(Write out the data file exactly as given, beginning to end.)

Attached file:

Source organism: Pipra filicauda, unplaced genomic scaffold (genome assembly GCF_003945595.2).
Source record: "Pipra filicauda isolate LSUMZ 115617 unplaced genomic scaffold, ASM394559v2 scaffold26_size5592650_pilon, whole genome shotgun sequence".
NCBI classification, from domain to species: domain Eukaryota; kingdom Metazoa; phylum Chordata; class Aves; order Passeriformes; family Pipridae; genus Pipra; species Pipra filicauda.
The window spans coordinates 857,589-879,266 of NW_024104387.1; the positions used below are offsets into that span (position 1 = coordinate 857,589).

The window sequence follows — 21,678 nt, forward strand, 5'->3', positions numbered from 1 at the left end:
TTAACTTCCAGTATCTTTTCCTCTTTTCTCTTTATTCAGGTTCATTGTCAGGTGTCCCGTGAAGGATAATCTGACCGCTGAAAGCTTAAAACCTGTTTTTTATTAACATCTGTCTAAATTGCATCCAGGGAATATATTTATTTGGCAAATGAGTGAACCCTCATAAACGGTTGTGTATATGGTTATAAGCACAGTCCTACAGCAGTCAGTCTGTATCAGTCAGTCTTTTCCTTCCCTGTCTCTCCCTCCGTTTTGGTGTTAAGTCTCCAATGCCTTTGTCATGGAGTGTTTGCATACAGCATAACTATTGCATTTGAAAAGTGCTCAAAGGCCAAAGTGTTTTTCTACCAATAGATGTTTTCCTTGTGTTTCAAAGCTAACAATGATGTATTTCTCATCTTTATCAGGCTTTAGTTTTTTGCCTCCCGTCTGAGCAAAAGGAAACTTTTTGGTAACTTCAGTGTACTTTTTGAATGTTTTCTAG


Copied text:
Source organism: Pipra filicauda, unplaced genomic scaffold (genome assembly GCF_003945595.2).
Source record: "Pipra filicauda isolate LSUMZ 115617 unplaced genomic scaffold, ASM394559v2 scaffold26_size5592650_pilon, whole genome shotgun sequence".
NCBI classification, from domain to species: domain Eukaryota; kingdom Metazoa; phylum Chordata; class Aves; order Passeriformes; family Pipridae; genus Pipra; species Pipra filicauda.
The window spans coordinates 857,589-879,266 of NW_024104387.1; the positions used below are offsets into that span (position 1 = coordinate 857,589).

The window sequence follows — 21,678 nt, forward strand, 5'->3', positions numbered from 1 at the left end:
TTAACTTCCAGTATCTTTTCCTCTTTTCTCTTTATTCAGGTTCATTGTCAGGTGTCCCGTGAAGGATAATCTGACCGCTGAAAGCTTAAAACCTGTTTTTTATTAACATCTGTCTAAATTGCATCCAGGGAATATATTTATTTGGCAAATGAGTGAACCCTCATAAACGGTTGTGTATATGGTTATAAGCACAGTCCTACAGCAGTCAGTCTGTATCAGTCAGTCTTTTCCTTCCCTGTCTCTCCCTCCGTTTTGGTGTTAAGTCTCCAATGCCTTTGTCATGGAGTGTTTGCATACAGCATAACTATTGCATTTGAAAAGTGCTCAAAGGCCAAAGTGTTTTTCTACCAATAGATGTTTTCCTTGTGTTTCAAAGCTAACAATGATGTATTTCTCATCTTTATCAGGCTTTAGTTTTTTGCCTCCCGTCTGAGCAAAAGGAAACTTTTTGGTAACTTCAGTGTACTTTTTGAATGTTTTCTAG